This is a lovely coming-of-age story set in central Virginia during the summer of 1969. Nettie, age 16, and Win are best friends. They spend a lot of time with Win’s grandmother, Nibi, who is a Monacan Indian shaman. She sets the girls the task of creating dreamcatchers. They help kill the deer whose tendons are needed, collect owl and eagle feathers, and mine amethyst. Nibi sees omens, such as a black owl, that she believes predict a natural disaster.
In the meantime, Nettie must sort out her feelings for boyfriend Andy: he declares love, but she isn’t ready to reciprocate, so they break up. Yet Nettie feels jealous when Andy is seen dating Anne, a girl Nettie has never gotten along with. Her pastor thinks Nettie’s too immature to accept baptism with the rest of her class, so he assigns her to take extra summer counseling sessions with his assistant.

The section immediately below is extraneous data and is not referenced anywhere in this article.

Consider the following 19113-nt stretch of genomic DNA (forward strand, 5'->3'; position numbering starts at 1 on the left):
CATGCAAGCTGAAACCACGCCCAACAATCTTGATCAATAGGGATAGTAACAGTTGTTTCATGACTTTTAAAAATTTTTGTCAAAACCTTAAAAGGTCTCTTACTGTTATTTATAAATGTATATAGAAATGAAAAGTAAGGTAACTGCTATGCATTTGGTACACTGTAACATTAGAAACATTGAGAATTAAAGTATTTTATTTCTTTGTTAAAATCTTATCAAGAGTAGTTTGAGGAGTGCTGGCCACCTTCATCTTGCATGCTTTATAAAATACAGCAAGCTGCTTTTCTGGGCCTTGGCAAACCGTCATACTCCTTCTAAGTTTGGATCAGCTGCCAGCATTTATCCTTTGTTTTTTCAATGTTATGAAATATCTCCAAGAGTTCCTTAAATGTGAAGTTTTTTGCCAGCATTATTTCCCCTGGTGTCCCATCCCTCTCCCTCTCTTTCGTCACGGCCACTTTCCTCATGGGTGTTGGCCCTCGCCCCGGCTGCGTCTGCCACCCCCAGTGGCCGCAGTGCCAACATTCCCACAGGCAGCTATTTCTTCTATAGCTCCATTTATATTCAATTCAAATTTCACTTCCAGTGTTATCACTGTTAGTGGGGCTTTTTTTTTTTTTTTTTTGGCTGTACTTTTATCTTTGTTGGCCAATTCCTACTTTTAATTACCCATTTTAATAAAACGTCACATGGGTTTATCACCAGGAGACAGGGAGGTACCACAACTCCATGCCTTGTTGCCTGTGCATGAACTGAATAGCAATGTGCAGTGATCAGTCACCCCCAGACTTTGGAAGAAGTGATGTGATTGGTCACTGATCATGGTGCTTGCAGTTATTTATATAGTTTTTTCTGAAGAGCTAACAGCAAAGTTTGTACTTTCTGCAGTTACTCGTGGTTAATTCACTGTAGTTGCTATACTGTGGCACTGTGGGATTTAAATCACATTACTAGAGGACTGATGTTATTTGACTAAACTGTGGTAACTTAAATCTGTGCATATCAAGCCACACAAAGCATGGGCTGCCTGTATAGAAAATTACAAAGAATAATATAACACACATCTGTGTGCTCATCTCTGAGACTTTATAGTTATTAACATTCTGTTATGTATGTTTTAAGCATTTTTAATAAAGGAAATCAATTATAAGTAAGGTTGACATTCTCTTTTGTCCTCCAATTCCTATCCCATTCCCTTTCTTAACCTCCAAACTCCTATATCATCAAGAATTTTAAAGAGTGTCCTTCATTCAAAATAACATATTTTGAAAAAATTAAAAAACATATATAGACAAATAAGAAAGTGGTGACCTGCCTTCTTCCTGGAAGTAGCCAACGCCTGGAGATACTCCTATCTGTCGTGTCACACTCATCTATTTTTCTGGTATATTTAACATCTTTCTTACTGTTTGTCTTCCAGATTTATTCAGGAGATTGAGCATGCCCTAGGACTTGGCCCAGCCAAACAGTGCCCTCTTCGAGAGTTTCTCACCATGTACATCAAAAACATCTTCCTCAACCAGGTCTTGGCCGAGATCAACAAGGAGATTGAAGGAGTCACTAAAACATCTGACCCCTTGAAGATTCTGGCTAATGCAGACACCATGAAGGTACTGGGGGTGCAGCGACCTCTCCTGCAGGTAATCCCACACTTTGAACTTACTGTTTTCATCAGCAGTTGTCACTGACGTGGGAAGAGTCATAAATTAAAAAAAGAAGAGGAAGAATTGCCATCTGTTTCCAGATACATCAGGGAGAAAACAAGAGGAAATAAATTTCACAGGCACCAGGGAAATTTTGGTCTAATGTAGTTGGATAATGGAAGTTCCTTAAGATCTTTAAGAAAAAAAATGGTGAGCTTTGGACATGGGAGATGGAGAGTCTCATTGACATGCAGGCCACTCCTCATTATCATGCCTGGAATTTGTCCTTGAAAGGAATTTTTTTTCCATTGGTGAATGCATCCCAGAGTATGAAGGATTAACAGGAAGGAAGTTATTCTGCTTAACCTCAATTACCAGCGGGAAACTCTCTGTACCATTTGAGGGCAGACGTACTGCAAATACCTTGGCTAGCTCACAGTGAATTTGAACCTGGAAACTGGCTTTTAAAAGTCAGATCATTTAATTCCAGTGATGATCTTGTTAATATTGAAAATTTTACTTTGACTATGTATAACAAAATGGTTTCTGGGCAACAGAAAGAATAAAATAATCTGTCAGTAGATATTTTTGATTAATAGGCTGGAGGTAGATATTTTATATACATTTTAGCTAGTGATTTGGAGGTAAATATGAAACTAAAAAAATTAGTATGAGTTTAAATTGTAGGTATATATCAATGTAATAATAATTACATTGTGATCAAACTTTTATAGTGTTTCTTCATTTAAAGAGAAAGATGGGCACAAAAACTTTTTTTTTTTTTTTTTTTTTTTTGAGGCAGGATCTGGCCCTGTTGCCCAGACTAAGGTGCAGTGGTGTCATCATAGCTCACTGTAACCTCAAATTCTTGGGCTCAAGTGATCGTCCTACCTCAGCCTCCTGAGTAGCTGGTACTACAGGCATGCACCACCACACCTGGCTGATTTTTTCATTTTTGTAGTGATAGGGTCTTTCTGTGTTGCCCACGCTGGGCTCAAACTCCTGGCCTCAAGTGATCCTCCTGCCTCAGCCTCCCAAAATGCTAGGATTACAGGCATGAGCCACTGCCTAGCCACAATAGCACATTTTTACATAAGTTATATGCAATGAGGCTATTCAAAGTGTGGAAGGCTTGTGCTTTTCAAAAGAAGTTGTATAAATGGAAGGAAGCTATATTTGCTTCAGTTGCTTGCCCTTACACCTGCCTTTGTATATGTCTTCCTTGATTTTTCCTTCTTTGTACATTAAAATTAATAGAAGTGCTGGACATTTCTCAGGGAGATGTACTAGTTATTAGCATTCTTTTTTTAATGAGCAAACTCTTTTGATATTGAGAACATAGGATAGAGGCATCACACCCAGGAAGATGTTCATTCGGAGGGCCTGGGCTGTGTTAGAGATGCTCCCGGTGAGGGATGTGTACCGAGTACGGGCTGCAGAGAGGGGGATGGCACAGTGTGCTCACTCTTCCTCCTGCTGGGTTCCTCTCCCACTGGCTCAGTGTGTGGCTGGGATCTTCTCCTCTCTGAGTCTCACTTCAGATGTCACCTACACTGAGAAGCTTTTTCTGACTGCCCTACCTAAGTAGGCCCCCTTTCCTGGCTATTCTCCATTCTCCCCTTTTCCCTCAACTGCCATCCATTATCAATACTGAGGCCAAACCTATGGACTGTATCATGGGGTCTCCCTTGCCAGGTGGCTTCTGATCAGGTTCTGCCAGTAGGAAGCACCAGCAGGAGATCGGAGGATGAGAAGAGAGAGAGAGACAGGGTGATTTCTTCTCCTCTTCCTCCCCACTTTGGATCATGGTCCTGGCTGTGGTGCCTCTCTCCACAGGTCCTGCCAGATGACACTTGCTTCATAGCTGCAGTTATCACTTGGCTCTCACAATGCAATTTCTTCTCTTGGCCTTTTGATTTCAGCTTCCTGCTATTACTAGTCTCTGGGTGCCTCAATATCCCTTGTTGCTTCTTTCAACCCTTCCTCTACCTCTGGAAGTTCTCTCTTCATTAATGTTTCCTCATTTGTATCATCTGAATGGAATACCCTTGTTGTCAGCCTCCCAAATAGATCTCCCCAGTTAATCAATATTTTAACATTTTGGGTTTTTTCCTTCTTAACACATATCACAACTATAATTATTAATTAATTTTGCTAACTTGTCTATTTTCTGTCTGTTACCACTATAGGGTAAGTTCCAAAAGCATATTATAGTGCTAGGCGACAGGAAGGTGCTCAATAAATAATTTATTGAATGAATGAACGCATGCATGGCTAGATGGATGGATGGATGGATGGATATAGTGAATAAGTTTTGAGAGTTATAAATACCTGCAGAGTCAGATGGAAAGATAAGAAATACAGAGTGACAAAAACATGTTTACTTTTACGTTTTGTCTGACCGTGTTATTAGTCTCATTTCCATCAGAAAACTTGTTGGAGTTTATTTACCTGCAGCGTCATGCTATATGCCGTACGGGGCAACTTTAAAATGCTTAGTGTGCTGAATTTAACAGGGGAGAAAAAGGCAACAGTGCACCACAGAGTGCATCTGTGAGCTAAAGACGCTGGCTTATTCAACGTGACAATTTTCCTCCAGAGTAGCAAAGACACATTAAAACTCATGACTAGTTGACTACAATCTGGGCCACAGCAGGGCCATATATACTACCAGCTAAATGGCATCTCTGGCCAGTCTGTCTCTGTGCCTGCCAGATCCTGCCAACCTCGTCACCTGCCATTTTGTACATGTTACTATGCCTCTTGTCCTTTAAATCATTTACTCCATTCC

Matters come to a head when the assistant pastor steps over the line in his relationship with Nettie, just before the disaster Nibi foresaw strikes: the remnants of Hurricane Camille loose massive amounts of rain, resulting in catastrophic mudslides and flooding in the mountainous region. While Nettie and Win are trying to help friends to higher ground, Nettie is caught in a mudslide.
Multiple well-rounded characters populate this novel. Nettie is the obvious protagonist, but she isn’t all good. She must confront her flaws and apologize for past behavior, made difficult when that person won’t accept her apology. And Nettie grows further in confronting the assistant pastor about his attempted assault and resolving her relationship with Andy. The girls’ adventures with Nibi creating the dreamcatchers are memorable, as is Nibi’s subtle training of Win to become the next shaman. Highly recommended to both YA readers and adults, plus inspirational fiction fans.